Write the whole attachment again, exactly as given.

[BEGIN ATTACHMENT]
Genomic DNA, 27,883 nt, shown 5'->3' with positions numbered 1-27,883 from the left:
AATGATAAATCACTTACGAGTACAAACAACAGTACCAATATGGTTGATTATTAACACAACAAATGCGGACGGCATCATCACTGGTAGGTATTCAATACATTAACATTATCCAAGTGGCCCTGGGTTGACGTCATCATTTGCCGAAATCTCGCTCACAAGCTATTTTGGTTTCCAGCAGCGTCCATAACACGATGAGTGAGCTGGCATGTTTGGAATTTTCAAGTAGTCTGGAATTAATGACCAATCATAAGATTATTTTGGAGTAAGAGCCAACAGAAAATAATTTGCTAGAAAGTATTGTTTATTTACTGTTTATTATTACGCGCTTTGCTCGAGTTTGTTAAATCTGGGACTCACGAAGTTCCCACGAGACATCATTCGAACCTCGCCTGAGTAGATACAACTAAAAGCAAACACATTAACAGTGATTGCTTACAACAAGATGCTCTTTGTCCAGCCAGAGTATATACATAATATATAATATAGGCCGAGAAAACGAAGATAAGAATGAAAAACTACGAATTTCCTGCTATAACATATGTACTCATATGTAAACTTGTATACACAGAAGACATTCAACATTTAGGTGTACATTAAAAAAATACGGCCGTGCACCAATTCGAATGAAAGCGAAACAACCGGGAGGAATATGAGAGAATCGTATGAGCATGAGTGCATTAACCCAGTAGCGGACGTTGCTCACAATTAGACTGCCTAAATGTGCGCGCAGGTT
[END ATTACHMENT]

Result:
Genomic DNA, 27,883 nt, shown 5'->3' with positions numbered 1-27,883 from the left:
AATGATAAATCACTTACGAGTACAAACAACAGTACCAATATGGTTGATTATTAACACAACAAATGCGGACGGCATCATCACTGGTAGGTATTCAATACATTAACATTATCCAAGTGGCCCTGGGTTGACGTCATCATTTGCCGAAATCTCGCTCACAAGCTATTTTGGTTTCCAGCAGCGTCCATAACACGATGAGTGAGCTGGCATGTTTGGAATTTTCAAGTAGTCTGGAATTAATGACCAATCATAAGATTATTTTGGAGTAAGAGCCAACAGAAAATAATTTGCTAGAAAGTATTGTTTATTTACTGTTTATTATTACGCGCTTTGCTCGAGTTTGTTAAATCTGGGACTCACGAAGTTCCCACGAGACATCATTCGAACCTCGCCTGAGTAGATACAACTAAAAGCAAACACATTAACAGTGATTGCTTACAACAAGATGCTCTTTGTCCAGCCAGAGTATATACATAATATATAATATAGGCCGAGAAAACGAAGATAAGAATGAAAAACTACGAATTTCCTGCTATAACATATGTACTCATATGTAAACTTGTATACACAGAAGACATTCAACATTTAGGTGTACATTAAAAAAATACGGCCGTGCACCAATTCGAATGAAAGCGAAACAACCGGGAGGAATATGAGAGAATCGTATGAGCATGAGTGCATTAACCCAGTAGCGGACGTTGCTCACAATTAGACTGCCTAAATGTGCGCGCAGGTT